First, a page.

Janusz returned to the pool three months after the surgery and raced again three months later. Back. The girl who had to wear a back brace all day and all night —except for PE classes and swimming practices and meets—was back, ready to hit the water again, stroke her heart out again, turn at the wall again, and then stroke her heart out some more. It took her a while to return to swimming shape and see her times improve, but her patience and perseverance got her through the rough waters.
“Zuzanna is very mature and responsible for her age,” Dr.Roberts says.“Very brave, too. Such a strong kid, diligent, hard-working, conscientious. Swimming, without a doubt, helped her in her recovery. Her back now is almost completely straight.”
“She should,” the doctor adds, “be able to compete and do all she wants to do with swimming in high school and in college.”
The Janusz family spent Zuzanna’s two-week winter break in Florida in late December and early January. But don’t think for a millisecond that Zuzanna deemed the vacation as an ideal occasion to slow down and stay away from pools.
“Here’s all you need to know about how dedicated Zuzanna is to swimming,” says Jacob Weber, COHO’s head age-group coach and Janusz’s coach since she was 7. “Her family asked us to find a club in Florida that would allow her to train while she’s on vacation, and I know she was all for that kind of plan. We did find a club [Aquakids SHARKS Swim Team, in Miami]. Zuzanna recently asked me, ‘Is there anything else I can do to swim faster or to get better?’ I just looked at her and smiled. Then I told her, ‘No. I can’t think of anything else; believe me, you’re doing everything possible.’ ”
Janusz’s COHO cohorts, including Weber’s 12-year-old daughter, Claire, aren’t just her teammates; she considers them family. They consider Janusz the consummate role model—in and out of the chlorinated water.
“Zuzanna isn’t a rah-rah, look-at-me kid,” Jacob Weber says. “She doesn’t realize her COHO team- mates have more reasons to look up to her in addi- tion to her remarkable return to swimming after major surgery. They also look up to her because of her incredible work ethic and positive attitude. You’re not going to find many swimmers who are as com- petitive as she is, and you’re not going to find many teenagers who smile as often as she does.”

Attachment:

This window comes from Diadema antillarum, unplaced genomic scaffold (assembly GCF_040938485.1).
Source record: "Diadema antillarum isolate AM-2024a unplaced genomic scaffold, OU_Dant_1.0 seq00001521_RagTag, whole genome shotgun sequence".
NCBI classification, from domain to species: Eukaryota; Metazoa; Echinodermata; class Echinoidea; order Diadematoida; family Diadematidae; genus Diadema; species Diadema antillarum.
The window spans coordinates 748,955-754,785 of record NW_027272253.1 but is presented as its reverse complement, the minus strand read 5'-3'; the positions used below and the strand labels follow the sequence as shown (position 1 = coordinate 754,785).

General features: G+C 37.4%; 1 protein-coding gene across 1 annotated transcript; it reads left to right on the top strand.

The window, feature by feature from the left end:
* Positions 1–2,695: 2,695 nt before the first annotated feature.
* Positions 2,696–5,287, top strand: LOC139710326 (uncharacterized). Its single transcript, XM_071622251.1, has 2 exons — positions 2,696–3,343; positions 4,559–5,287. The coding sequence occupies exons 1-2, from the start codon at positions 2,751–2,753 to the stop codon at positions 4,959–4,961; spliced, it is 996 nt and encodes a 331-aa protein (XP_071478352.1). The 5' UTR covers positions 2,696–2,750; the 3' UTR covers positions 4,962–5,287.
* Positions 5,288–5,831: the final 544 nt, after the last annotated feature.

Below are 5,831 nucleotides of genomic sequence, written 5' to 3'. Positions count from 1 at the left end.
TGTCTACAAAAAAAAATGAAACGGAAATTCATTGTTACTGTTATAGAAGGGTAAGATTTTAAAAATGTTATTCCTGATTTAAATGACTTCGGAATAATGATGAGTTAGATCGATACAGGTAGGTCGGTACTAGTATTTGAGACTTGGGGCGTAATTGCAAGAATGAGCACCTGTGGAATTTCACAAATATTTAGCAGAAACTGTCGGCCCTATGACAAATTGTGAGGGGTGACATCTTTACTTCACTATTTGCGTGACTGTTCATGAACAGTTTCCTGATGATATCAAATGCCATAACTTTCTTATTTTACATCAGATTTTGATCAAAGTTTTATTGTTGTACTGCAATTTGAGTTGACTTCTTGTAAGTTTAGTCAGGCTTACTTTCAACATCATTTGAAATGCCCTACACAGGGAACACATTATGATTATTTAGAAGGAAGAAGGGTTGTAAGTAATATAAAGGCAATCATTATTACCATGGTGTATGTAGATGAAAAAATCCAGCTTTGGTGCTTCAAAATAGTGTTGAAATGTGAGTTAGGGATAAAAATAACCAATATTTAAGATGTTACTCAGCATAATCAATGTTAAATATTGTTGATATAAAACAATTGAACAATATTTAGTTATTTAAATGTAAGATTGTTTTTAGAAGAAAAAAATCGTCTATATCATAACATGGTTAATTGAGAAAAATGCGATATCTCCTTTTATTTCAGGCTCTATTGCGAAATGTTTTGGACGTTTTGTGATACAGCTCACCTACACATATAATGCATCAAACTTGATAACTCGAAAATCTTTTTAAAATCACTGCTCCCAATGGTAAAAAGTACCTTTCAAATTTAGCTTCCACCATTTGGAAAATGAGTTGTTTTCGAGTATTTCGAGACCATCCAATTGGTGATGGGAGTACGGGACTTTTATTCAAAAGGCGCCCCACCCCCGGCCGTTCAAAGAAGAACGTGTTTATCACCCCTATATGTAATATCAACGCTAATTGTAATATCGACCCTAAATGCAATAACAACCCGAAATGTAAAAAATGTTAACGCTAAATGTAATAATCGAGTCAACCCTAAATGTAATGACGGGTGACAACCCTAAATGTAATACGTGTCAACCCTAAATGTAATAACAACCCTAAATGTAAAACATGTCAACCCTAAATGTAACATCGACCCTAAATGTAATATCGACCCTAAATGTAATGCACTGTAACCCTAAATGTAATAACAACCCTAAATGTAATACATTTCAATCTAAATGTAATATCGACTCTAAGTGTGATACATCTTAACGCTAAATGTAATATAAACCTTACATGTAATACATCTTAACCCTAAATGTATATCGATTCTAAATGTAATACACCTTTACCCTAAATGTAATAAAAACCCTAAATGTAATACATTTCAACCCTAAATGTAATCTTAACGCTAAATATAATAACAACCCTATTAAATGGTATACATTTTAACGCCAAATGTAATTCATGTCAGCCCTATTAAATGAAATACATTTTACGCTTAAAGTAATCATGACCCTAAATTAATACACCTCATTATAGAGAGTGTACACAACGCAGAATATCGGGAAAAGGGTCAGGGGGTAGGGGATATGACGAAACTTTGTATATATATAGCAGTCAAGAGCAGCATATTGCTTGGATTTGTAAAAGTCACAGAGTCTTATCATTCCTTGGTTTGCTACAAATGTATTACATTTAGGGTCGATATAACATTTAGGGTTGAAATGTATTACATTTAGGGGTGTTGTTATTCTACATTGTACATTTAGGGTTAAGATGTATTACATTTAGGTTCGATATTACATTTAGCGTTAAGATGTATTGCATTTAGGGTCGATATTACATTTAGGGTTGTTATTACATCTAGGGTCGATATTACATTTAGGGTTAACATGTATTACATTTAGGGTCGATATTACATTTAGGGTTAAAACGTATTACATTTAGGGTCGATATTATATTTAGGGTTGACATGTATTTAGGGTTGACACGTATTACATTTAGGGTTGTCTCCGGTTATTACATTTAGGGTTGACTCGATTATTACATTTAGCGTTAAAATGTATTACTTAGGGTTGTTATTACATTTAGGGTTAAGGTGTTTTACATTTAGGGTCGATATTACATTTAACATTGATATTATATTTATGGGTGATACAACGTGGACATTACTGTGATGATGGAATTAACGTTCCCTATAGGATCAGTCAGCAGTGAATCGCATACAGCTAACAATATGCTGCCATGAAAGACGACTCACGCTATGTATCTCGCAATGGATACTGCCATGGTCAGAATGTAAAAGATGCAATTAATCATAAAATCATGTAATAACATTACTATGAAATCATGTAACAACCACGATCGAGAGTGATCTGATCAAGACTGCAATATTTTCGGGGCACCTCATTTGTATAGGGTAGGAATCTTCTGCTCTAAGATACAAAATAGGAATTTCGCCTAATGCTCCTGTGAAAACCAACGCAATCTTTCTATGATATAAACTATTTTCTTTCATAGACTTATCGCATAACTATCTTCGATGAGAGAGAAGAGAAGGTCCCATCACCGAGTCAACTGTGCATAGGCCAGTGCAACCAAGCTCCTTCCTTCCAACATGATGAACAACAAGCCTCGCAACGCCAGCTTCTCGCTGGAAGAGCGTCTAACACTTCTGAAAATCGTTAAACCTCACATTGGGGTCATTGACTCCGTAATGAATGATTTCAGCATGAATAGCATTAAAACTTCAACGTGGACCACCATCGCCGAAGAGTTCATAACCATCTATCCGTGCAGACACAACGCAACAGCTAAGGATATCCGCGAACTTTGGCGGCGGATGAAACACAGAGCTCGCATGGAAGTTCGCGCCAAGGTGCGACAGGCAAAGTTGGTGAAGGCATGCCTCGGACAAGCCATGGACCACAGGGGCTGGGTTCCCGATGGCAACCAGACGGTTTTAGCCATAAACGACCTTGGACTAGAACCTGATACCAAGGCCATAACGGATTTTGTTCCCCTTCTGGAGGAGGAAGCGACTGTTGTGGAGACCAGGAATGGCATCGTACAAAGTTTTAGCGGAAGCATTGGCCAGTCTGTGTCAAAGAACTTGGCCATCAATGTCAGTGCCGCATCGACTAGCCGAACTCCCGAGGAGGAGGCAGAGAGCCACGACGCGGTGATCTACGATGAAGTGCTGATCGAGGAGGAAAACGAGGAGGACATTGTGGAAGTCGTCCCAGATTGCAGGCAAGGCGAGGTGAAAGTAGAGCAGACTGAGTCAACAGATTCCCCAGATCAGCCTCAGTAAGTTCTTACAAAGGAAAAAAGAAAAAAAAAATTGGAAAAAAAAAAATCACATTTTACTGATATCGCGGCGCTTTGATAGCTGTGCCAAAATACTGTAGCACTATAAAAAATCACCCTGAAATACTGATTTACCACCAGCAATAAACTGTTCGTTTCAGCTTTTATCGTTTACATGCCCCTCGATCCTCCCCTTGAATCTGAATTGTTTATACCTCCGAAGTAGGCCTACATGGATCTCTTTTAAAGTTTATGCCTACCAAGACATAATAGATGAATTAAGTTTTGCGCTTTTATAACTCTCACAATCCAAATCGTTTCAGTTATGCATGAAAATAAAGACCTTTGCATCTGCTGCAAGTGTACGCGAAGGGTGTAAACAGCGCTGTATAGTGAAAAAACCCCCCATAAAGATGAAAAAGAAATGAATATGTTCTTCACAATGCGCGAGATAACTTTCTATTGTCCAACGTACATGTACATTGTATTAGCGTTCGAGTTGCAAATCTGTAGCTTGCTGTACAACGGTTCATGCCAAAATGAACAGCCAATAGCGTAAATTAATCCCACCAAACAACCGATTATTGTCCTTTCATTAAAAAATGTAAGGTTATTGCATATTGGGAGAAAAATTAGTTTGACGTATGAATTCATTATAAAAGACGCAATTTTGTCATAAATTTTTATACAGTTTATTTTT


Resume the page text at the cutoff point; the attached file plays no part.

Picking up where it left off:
Back to that day in music class, as Zuzanna Janusz began to bend to tie her shoe …
“A girl sitting next to me noticed, and she bent down in front of me and tied it instead,” Janusz writes in her “Mountains and Medals” essay. “I smiled in gratitude, and she gave me a smile back, full of understanding.”
Janusz, some two years after surgery, wanted to volunteer regularly at hospitals, offering her support and ear for anybody about to undergo scoliosis surgery. But she was told she was too young to do so. She would have to wait until she turned 16. So the resolute 13-year-old wrote moving words in that essay instead. Dr. Roberts encourages his scoliosis patients to read it.
“If someone contacted me,” Janusz says, “and wanted advice from me about what to do after this kind of a surgery, I’d tell that person, ‘Don’t give up at any point in your rehab—that would be the worst thing.’ I’d also say, ‘Have faith you’ll get better. It’s worth it,this surgery; I feel a lot better.”
“You know what else I’d say?”she continues.“I’d say,‘You’ll have a really cool story to tell.’”